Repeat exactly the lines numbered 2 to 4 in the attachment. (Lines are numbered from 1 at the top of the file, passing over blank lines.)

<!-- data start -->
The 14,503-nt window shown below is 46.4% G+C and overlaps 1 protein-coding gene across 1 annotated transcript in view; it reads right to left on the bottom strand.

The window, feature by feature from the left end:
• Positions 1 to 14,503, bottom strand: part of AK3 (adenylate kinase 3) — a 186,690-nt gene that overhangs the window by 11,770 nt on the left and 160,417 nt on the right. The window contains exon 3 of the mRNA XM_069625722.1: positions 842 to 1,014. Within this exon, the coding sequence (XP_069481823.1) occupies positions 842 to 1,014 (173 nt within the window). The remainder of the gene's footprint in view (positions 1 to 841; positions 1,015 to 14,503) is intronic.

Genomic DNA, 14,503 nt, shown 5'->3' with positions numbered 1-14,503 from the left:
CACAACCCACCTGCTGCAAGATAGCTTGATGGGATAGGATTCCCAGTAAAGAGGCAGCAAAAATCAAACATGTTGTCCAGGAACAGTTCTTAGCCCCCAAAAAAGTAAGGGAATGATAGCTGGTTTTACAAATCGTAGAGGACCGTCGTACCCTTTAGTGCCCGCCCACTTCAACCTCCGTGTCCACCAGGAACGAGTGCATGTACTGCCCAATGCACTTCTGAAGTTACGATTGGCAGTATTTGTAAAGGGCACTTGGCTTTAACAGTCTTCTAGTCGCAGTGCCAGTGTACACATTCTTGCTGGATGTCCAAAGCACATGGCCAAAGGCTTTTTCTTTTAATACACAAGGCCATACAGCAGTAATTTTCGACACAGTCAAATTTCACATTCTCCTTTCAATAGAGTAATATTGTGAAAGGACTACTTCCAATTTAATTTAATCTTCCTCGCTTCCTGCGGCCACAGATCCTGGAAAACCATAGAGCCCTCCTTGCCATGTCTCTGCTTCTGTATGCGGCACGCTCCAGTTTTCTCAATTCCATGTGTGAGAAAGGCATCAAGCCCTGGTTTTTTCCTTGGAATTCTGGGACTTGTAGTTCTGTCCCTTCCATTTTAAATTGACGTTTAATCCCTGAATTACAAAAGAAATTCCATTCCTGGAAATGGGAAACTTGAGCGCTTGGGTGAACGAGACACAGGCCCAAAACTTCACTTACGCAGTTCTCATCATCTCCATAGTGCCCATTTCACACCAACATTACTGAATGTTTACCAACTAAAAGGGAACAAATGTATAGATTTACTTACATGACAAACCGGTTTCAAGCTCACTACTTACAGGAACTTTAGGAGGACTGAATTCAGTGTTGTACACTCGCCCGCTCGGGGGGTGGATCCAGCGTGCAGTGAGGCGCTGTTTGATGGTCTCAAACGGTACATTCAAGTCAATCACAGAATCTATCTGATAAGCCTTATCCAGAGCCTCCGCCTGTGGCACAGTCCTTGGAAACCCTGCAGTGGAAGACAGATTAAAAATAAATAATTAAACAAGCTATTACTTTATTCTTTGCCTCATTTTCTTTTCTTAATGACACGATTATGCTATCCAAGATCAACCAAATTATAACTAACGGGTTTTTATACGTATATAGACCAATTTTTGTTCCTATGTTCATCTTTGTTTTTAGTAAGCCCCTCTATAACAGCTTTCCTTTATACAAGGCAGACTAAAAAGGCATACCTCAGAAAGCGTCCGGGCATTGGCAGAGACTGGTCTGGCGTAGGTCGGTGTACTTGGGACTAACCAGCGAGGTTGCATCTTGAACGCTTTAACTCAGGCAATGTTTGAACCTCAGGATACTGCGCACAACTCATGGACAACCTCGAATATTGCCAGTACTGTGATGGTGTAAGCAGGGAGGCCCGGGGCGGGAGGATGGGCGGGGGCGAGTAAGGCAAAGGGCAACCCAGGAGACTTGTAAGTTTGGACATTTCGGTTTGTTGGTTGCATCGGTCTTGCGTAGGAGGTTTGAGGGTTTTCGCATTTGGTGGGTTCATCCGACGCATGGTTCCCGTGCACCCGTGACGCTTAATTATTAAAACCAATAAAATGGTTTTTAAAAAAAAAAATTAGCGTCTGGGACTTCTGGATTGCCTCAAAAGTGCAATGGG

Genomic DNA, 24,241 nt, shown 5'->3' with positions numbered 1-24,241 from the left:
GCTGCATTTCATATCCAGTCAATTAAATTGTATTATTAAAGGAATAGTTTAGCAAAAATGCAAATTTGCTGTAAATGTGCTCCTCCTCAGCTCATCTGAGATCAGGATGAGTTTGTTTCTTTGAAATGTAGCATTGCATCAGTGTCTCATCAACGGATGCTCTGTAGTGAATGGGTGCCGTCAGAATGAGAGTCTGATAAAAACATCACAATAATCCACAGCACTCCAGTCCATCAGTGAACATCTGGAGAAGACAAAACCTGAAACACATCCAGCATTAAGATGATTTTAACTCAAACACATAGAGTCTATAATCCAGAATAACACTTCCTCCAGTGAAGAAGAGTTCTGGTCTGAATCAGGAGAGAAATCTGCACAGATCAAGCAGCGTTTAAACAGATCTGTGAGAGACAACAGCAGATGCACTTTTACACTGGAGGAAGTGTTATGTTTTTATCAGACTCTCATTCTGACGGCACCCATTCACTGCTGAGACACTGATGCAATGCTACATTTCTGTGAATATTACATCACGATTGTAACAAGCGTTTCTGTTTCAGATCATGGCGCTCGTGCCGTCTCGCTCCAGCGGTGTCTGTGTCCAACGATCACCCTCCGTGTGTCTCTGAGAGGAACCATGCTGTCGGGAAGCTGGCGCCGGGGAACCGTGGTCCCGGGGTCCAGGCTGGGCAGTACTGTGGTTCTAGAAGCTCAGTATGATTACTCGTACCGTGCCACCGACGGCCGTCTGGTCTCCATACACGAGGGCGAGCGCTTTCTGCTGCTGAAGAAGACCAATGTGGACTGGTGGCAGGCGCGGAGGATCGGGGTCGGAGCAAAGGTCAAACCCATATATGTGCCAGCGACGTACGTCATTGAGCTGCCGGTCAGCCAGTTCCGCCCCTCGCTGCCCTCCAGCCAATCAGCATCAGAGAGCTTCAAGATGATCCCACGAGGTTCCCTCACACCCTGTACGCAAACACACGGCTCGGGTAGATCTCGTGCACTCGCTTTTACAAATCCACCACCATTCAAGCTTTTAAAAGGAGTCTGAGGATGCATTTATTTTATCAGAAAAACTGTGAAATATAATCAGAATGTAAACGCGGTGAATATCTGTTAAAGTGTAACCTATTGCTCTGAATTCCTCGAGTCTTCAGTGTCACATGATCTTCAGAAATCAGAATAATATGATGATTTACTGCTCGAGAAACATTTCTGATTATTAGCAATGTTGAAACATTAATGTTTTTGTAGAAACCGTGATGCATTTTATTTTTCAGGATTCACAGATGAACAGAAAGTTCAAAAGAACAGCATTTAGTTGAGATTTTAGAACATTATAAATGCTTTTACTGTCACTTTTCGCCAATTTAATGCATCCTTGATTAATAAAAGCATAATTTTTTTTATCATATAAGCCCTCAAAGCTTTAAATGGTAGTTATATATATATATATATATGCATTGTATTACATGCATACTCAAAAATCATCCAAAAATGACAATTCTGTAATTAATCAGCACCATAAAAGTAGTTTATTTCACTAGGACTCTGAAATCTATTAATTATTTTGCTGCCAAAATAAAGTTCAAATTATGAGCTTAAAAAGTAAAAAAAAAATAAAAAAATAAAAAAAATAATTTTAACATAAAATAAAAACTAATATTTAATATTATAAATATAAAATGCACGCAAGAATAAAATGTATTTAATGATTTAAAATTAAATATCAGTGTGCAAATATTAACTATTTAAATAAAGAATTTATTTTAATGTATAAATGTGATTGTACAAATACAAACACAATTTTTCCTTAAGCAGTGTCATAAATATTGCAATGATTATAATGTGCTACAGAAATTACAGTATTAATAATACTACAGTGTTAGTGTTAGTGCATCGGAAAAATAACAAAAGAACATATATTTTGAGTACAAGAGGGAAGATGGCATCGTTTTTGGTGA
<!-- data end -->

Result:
The window, feature by feature from the left end:
• Positions 1 to 14,503, bottom strand: part of AK3 (adenylate kinase 3) — a 186,690-nt gene that overhangs the window by 11,770 nt on the left and 160,417 nt on the right. The window contains exon 3 of the mRNA XM_069625722.1: positions 842 to 1,014. Within this exon, the coding sequence (XP_069481823.1) occupies positions 842 to 1,014 (173 nt within the window). The remainder of the gene's footprint in view (positions 1 to 841; positions 1,015 to 14,503) is intronic.

Genomic DNA, 14,503 nt, shown 5'->3' with positions numbered 1-14,503 from the left: